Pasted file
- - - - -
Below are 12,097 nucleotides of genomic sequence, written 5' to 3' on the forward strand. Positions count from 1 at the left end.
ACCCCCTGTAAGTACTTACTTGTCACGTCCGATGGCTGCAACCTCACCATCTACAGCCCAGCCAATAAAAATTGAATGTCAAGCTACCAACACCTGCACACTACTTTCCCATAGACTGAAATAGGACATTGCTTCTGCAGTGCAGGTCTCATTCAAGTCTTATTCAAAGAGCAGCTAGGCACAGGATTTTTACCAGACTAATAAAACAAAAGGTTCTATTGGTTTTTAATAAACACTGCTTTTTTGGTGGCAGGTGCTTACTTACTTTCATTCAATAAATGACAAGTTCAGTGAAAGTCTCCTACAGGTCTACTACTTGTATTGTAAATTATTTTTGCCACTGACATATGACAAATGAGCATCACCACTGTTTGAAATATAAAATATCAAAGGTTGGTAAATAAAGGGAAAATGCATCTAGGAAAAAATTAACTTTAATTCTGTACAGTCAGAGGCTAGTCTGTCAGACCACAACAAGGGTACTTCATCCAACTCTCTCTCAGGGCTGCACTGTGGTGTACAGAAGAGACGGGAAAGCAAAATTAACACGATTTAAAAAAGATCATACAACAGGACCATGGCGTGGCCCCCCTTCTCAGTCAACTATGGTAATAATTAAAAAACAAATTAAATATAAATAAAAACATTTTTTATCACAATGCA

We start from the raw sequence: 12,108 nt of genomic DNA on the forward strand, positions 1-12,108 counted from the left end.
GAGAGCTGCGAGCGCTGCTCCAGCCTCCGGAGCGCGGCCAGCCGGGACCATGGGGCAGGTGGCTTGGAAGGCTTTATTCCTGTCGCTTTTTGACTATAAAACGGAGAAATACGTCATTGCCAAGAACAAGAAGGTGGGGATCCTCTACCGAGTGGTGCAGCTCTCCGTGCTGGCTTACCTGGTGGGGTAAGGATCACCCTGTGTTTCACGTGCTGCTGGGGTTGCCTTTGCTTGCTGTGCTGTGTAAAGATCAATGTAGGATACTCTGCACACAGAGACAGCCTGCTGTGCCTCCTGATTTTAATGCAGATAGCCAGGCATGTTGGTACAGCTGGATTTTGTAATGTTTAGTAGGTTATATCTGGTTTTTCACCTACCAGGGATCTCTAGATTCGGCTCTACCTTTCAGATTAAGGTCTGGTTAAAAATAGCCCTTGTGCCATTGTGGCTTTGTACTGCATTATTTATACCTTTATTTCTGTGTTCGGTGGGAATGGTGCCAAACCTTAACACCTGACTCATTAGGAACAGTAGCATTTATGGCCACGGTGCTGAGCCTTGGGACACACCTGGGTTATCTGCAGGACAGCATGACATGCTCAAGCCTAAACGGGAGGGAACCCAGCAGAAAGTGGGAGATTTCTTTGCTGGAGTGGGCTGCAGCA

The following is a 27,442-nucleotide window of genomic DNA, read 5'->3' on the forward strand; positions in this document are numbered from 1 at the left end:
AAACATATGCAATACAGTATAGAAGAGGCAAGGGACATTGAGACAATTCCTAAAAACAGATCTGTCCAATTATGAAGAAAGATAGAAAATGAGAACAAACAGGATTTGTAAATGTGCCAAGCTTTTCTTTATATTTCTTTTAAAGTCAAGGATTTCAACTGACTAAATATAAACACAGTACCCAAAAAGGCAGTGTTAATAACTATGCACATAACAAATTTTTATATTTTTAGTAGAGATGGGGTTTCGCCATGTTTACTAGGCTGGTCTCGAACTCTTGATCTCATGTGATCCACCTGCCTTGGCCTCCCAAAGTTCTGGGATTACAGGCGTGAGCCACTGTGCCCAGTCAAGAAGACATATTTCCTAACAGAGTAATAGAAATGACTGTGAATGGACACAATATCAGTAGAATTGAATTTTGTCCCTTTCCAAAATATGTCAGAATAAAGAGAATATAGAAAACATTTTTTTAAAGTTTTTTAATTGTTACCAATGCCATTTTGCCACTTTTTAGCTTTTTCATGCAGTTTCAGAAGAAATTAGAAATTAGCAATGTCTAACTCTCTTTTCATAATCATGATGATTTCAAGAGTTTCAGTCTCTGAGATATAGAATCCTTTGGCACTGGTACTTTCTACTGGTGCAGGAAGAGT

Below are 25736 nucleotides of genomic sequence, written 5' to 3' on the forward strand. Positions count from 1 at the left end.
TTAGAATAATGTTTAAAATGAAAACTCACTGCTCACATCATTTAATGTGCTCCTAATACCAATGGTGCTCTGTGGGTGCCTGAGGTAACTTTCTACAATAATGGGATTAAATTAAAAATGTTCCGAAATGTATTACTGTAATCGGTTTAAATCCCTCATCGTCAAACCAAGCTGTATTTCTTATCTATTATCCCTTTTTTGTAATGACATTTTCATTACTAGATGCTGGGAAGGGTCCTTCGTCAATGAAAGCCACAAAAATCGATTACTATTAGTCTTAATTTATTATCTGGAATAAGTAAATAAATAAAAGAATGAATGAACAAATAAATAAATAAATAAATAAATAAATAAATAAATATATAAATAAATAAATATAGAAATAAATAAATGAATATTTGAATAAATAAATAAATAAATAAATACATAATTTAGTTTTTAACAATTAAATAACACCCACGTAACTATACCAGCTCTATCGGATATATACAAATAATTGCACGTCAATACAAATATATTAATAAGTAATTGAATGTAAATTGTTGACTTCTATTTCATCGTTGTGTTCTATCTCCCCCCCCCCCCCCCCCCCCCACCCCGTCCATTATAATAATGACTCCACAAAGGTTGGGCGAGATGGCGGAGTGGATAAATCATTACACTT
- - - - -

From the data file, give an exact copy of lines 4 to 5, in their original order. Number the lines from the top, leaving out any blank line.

GAGAGCTGCGAGCGCTGCTCCAGCCTCCGGAGCGCGGCCAGCCGGGACCATGGGGCAGGTGGCTTGGAAGGCTTTATTCCTGTCGCTTTTTGACTATAAAACGGAGAAATACGTCATTGCCAAGAACAAGAAGGTGGGGATCCTCTACCGAGTGGTGCAGCTCTCCGTGCTGGCTTACCTGGTGGGGTAAGGATCACCCTGTGTTTCACGTGCTGCTGGGGTTGCCTTTGCTTGCTGTGCTGTGTAAAGATCAATGTAGGATACTCTGCACACAGAGACAGCCTGCTGTGCCTCCTGATTTTAATGCAGATAGCCAGGCATGTTGGTACAGCTGGATTTTGTAATGTTTAGTAGGTTATATCTGGTTTTTCACCTACCAGGGATCTCTAGATTCGGCTCTACCTTTCAGATTAAGGTCTGGTTAAAAATAGCCCTTGTGCCATTGTGGCTTTGTACTGCATTATTTATACCTTTATTTCTGTGTTCGGTGGGAATGGTGCCAAACCTTAACACCTGACTCATTAGGAACAGTAGCATTTATGGCCACGGTGCTGAGCCTTGGGACACACCTGGGTTATCTGCAGGACAGCATGACATGCTCAAGCCTAAACGGGAGGGAACCCAGCAGAAAGTGGGAGATTTCTTTGCTGGAGTGGGCTGCAGCA

The following is a 27,442-nucleotide window of genomic DNA, read 5'->3' on the forward strand; positions in this document are numbered from 1 at the left end: